Does VSM (Value Stream Map) maximise profitability? If it did, would that be the only lean tool most companies would use? Have those organisations that have used the VSM tool maximised their profits? Are there factors other than VSM that impact profitability? Have VSM’s in many places become more of wall papers? Why? Is VSM by itself sufficient to maximise profits? Let’s take a look …
Every product or service has a value stream. The trick lies in seeing it! Some may miss it because they see more of the discrete production processes and attempt isolated process improvements rather than seeing the entire flow. It is important to learn not only to remove the wastes but also their sources. A value stream is where all the actions are done to bring a product to the customer, and it involves’ both the information and material to flow that either trigger action or are acted upon. The correct value stream perspective is taking a helicopter view of the entire process or looking at the big picture. It helps you to see the sources of the waste providing a common language for talking about the manufacturing processes and helps make apparent decisions about flow. Inconsistent or unregulated information causes inventory build-up and it shows the linkage between information and material flow. VSM is a qualitative tool with which we can describe in detail how the entire business process should operate in order to create flow. It helps to avoid cherry picking and forms the basis for an implementation plan. While conventional focus will be on process kaizen, VSM will draw your attention towards flow kaizen.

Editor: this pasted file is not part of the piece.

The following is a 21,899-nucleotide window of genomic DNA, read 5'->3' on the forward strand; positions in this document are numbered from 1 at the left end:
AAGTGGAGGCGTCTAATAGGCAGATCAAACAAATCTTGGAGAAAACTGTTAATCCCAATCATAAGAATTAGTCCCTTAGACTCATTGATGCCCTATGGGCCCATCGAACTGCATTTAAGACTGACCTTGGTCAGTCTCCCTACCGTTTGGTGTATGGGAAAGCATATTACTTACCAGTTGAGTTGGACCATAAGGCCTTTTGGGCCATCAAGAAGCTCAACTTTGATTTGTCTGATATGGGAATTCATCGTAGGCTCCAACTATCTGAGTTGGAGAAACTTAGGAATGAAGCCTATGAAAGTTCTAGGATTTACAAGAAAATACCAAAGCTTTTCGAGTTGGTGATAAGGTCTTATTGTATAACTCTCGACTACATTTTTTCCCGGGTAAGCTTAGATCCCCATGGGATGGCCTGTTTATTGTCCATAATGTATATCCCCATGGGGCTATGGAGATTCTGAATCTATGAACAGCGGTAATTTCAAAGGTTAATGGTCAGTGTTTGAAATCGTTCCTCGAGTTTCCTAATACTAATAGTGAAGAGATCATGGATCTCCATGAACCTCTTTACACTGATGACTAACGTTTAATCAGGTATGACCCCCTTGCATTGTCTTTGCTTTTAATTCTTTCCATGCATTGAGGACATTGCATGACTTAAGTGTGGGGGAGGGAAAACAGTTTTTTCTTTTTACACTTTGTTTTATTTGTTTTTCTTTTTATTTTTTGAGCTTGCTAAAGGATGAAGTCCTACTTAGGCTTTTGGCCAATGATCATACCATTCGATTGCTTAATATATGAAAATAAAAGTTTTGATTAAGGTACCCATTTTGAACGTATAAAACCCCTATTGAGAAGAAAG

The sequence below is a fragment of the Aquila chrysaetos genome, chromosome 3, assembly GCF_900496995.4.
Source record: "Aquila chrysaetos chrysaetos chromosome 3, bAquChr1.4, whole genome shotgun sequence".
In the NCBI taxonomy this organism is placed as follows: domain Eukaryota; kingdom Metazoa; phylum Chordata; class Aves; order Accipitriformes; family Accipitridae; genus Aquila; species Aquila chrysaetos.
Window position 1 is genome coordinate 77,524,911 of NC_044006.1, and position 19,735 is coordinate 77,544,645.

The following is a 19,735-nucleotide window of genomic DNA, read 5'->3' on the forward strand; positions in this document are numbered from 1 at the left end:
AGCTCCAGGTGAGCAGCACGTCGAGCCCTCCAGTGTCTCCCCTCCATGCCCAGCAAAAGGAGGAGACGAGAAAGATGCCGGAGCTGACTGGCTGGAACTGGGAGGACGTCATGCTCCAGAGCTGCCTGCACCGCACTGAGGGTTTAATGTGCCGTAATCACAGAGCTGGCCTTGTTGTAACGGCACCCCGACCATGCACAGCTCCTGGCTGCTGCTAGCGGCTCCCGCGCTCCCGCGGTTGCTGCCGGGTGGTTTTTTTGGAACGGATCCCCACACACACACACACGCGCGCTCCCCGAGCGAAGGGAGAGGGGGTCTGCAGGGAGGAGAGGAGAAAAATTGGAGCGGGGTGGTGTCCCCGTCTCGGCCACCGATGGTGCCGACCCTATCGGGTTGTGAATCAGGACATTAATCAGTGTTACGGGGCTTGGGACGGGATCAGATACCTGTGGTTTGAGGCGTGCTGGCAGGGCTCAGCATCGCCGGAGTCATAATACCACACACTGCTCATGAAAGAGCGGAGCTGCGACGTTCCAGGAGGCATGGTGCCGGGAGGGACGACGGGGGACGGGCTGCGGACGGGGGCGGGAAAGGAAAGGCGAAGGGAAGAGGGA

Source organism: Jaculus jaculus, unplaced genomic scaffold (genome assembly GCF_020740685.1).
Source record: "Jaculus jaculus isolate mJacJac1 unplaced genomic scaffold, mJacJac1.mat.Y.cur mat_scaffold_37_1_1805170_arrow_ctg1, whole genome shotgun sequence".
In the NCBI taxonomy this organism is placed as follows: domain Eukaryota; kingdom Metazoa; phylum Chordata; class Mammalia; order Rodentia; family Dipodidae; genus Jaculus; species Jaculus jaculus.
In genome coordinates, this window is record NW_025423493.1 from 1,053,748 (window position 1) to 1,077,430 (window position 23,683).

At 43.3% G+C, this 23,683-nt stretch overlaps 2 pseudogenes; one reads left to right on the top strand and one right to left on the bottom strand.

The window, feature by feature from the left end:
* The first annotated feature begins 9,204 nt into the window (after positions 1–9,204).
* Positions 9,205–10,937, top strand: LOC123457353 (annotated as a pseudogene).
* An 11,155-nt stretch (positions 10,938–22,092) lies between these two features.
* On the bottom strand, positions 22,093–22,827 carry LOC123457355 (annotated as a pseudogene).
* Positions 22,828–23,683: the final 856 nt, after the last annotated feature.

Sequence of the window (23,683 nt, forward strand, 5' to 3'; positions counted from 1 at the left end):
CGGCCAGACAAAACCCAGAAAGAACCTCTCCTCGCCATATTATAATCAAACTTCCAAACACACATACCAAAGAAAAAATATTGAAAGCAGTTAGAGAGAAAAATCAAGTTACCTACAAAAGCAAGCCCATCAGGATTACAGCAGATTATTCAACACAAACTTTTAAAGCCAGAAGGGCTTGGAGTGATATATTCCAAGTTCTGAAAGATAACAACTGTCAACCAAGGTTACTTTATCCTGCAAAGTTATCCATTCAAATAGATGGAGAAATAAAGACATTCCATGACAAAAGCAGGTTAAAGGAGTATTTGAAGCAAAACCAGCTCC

I once asked the question ‘does VSM maximise profitability?’ among lean practitioners and none answered in a terse affirmative. The question was a bit like asking whether a road map gets you from A to B. It doesn’t, but it shows you the way! Similarly, VSM provides an overview to see where your costs are and where your value is being lost. And one has to undergo that journey at the end of which lies the reward or gains.
Jeffery Liker the author of The Toyota Way drawing attention to Rother & Shook’s work on ‘Learning to see’ and the all-important routine says, “The VSM exercise should be connected to a strategy which is then translated into a challenge for the business. The future state VSM is a representation of the challenge. That is, if you achieve this material and information flow which requires all of these improvements and changes then we will achieve the challenge which can be represented by outcome measures – cost, quality, delivery and flexibility. Thus, achieving the future state directly would impact the bottom line. And the way to achieve that future state is by breaking it down to pieces which are assigned to managers at each level and they define a series of target conditions to achieve their piece of the vision. Thus, many smaller kaizen activities (PDCA) ultimately deliver the future state vision, which will lead to changing outcomes for the business. The future state allows you to have a vision you are striving for, rather than fixing problems randomly in the current state. And people are developed along the way through practicing improvement with a coach.”